We don’t always talk about the significance of our emotions in times of crisis. Unexpected crises present us with change and unfortunate happenings that are often outside of our control.
Without mindfulness in these times, emotions can become overwhelming. To quiet our fears, we can use hope to see the present and imagine a better future.
The key to this future is that we must have a specific kind of hope – active hope! If we feel hopeless about the future, there is no reason to change our behavior in the present.
But when we believe our actions matter and that we can change or influence the future, we engage with our communities and organizations differently. That difference in behavior and belief is what causes positive change to take root.
A closer look at hope
The book Active Hope: How to Face the Mess We’re in Without Going Crazy (2012) recognizes the word ‘hope’ with two different meanings – hopefulness and desire.
- Hopefulness is an emotion we experience when our preferred outcome seems reasonably likely to happen.
- Desire is what we feel when we know what we hope for and what we’d like – or love – to take place.
It is what we do with hope that really makes the difference in how we show up in the world. That action or inaction is what marks passive versus active hopefulness.
What is passive hope?
Passive hope is about waiting for other people or groups to bring about what we desire. When we have passive hope, we can see a better future, but we don’t believe that we can influence people or our communities to achieve that future.
This causes people to look for “leaders” who will show up and fix their problems. They sometimes complain about our leaders who aren’t delivering on our vision of a better future. People who have passive hope are waiting for someone else to make things happen. This kind of thinking is a roadblock to creating a better future.
How is active hope different?
Active hope is about becoming active participants in bringing about what we hope for. Active hope is a practice. It is like gardening or yoga – something we do rather than have. In gardening, both the flowers and weeds are always growing. You must have active hope to show up throughout the summer growing months and weed, even though you know more weeds will be there tomorrow.
Three steps for practicing active hope
- Take a clear view of reality. Don’t wear rose-colored glasses to view what is going on in the present. Anchor yourself in everyday reality. Face it, name it and acknowledge what is happening around you.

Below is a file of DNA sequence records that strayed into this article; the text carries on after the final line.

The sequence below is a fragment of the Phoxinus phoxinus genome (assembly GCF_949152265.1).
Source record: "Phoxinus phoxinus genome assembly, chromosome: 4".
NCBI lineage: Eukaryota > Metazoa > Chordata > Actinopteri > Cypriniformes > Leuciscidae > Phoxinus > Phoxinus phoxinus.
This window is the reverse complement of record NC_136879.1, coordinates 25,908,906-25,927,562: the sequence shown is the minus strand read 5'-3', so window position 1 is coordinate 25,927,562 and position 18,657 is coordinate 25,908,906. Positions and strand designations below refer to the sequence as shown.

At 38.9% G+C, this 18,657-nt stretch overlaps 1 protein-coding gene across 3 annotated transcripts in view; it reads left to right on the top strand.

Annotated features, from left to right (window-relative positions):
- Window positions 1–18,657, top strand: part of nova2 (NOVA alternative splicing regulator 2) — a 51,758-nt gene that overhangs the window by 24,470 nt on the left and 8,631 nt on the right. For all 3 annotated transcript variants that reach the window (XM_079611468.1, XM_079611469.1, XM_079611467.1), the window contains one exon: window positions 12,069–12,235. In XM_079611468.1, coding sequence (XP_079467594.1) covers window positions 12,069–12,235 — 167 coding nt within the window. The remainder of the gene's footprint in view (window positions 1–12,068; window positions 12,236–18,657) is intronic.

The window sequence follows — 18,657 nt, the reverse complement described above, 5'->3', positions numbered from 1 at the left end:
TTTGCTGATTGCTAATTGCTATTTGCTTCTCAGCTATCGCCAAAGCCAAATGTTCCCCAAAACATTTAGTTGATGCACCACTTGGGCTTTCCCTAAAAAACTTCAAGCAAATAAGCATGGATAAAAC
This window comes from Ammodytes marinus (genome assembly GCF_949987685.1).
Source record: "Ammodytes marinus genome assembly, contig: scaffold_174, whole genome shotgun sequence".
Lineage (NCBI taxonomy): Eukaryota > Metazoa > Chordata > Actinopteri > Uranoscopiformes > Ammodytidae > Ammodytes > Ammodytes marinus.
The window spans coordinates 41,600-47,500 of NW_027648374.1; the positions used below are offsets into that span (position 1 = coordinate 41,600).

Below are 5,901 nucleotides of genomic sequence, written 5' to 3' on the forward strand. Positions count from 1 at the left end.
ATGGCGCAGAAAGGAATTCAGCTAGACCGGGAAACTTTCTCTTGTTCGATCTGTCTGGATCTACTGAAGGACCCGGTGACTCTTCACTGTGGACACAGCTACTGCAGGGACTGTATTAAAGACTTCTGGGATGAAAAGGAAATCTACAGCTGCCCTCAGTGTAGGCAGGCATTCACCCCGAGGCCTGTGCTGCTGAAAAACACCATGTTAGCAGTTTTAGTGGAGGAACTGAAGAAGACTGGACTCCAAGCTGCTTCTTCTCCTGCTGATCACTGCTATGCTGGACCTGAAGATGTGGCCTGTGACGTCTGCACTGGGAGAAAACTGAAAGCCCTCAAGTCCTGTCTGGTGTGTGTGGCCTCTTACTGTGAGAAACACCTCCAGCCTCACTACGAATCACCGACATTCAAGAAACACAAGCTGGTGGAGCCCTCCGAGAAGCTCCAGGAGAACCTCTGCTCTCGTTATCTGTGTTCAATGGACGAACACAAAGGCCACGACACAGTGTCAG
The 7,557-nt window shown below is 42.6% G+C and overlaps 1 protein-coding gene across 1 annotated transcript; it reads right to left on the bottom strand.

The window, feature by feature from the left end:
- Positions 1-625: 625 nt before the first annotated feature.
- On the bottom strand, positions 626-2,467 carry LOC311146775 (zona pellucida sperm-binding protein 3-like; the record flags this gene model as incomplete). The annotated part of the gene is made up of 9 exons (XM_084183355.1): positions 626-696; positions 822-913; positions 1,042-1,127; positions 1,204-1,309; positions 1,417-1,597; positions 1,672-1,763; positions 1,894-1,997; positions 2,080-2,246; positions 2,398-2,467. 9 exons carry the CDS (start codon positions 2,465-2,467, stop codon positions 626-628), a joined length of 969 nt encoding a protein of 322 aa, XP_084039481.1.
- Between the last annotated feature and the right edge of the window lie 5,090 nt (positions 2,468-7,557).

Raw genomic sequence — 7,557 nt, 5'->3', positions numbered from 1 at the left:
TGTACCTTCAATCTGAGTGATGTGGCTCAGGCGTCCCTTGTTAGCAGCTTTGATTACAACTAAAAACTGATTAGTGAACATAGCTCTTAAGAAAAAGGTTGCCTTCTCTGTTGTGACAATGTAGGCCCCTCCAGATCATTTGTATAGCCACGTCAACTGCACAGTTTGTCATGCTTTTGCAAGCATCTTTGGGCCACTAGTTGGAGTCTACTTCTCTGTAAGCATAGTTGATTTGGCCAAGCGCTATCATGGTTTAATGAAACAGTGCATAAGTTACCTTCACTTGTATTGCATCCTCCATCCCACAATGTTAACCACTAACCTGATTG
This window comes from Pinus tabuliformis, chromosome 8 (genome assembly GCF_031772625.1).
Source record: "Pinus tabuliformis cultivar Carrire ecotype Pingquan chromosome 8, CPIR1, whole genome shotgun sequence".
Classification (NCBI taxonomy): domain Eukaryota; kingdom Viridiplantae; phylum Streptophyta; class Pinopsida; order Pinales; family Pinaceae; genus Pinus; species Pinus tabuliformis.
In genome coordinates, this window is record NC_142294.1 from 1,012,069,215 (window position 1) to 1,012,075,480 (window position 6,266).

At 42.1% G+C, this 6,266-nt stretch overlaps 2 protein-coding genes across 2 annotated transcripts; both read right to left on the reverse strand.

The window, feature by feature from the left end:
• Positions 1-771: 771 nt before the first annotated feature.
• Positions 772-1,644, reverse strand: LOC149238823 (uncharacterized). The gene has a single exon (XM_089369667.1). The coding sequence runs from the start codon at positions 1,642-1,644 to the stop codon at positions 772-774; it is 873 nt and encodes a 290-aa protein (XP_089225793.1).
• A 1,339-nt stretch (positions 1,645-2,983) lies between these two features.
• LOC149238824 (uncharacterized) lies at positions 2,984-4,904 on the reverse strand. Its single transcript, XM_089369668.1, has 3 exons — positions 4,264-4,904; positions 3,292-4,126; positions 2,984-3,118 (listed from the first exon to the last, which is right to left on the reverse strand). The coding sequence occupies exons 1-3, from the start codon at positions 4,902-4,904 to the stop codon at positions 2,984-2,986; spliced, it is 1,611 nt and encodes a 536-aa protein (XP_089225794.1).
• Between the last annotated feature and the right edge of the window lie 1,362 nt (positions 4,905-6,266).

- Identify what you hope or desire in terms of the direction you’d like things to move in or values you’d like to see expressed. Take time to imagine what ‘being better’ would look like for yourself and others.
- Take steps to move yourself or your situation in that direction. In other words, show up and act in a way that’s aligned with the future you want to happen. Since active hope doesn’t require your optimism, you can apply it even when there is a big gap between your reality and desired future. Instead of weighing your chances and proceeding only when you feel hopeful, focus on your intention and let it be your guide.
Showing up to act
We must show up each day and act in a way that is consistent with the kind of world we want to live in. This is the power of active hope. It invites us to act to make something happen, even if it doesn’t exist today.
Don’t confuse this practice with blind optimism. We have to keep a firm grip on reality and a sharp vision of what we want the future to look like. Otherwise, our actions won’t matter because our behaviors won’t align with a better future.
Whatever situation we face, we can choose our response to our current reality. From wherever you sit in your community, organization or world, you can start showing up to behave daily in a way that aligns with the future you want, knowing that what you do matters.
With active hope, we have the power to change our world, even in very uncertain times.